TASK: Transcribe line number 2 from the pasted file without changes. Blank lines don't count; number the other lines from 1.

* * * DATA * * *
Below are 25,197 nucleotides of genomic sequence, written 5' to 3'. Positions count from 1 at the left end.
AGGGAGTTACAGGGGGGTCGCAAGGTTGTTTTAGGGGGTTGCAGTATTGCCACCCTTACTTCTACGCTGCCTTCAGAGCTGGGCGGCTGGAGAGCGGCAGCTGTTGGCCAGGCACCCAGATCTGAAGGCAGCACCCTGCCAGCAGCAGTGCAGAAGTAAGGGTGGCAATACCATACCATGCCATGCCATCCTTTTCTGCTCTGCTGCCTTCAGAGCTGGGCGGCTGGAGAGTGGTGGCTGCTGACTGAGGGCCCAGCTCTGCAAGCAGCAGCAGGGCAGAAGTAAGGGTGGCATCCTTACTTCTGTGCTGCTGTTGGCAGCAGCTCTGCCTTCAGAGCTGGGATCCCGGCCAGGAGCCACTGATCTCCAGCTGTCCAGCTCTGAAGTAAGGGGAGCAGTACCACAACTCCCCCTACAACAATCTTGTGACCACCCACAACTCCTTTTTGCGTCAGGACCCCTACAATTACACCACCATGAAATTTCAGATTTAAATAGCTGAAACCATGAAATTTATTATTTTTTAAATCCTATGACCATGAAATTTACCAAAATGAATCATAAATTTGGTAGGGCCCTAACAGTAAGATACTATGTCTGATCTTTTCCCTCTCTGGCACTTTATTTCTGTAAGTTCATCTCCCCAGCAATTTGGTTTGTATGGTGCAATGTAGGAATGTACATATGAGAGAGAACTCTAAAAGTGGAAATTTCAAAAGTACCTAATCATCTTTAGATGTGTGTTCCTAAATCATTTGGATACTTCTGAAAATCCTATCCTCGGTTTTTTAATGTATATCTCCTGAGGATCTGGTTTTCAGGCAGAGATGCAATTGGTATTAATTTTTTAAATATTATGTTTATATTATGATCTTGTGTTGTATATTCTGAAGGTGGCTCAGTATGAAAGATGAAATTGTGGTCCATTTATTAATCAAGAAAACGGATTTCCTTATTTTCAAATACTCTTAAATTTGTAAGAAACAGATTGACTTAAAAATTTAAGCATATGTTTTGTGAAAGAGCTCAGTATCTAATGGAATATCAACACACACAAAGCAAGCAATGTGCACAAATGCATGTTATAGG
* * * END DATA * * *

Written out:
AGGGAGTTACAGGGGGGTCGCAAGGTTGTTTTAGGGGGTTGCAGTATTGCCACCCTTACTTCTACGCTGCCTTCAGAGCTGGGCGGCTGGAGAGCGGCAGCTGTTGGCCAGGCACCCAGATCTGAAGGCAGCACCCTGCCAGCAGCAGTGCAGAAGTAAGGGTGGCAATACCATACCATGCCATGCCATCCTTTTCTGCTCTGCTGCCTTCAGAGCTGGGCGGCTGGAGAGTGGTGGCTGCTGACTGAGGGCCCAGCTCTGCAAGCAGCAGCAGGGCAGAAGTAAGGGTGGCATCCTTACTTCTGTGCTGCTGTTGGCAGCAGCTCTGCCTTCAGAGCTGGGATCCCGGCCAGGAGCCACTGATCTCCAGCTGTCCAGCTCTGAAGTAAGGGGAGCAGTACCACAACTCCCCCTACAACAATCTTGTGACCACCCACAACTCCTTTTTGCGTCAGGACCCCTACAATTACACCACCATGAAATTTCAGATTTAAATAGCTGAAACCATGAAATTTATTATTTTTTAAATCCTATGACCATGAAATTTACCAAAATGAATCATAAATTTGGTAGGGCCCTAACAGTAAGATACTATGTCTGATCTTTTCCCTCTCTGGCACTTTATTTCTGTAAGTTCATCTCCCCAGCAATTTGGTTTGTATGGTGCAATGTAGGAATGTACATATGAGAGAGAACTCTAAAAGTGGAAATTTCAAAAGTACCTAATCATCTTTAGATGTGTGTTCCTAAATCATTTGGATACTTCTGAAAATCCTATCCTCGGTTTTTTAATGTATATCTCCTGAGGATCTGGTTTTCAGGCAGAGATGCAATTGGTATTAATTTTTTAAATATTATGTTTATATTATGATCTTGTGTTGTATATTCTGAAGGTGGCTCAGTATGAAAGATGAAATTGTGGTCCATTTATTAATCAAGAAAACGGATTTCCTTATTTTCAAATACTCTTAAATTTGTAAGAAACAGATTGACTTAAAAATTTAAGCATATGTTTTGTGAAAGAGCTCAGTATCTAATGGAATATCAACACACACAAAGCAAGCAATGTGCACAAATGCATGTTATAGG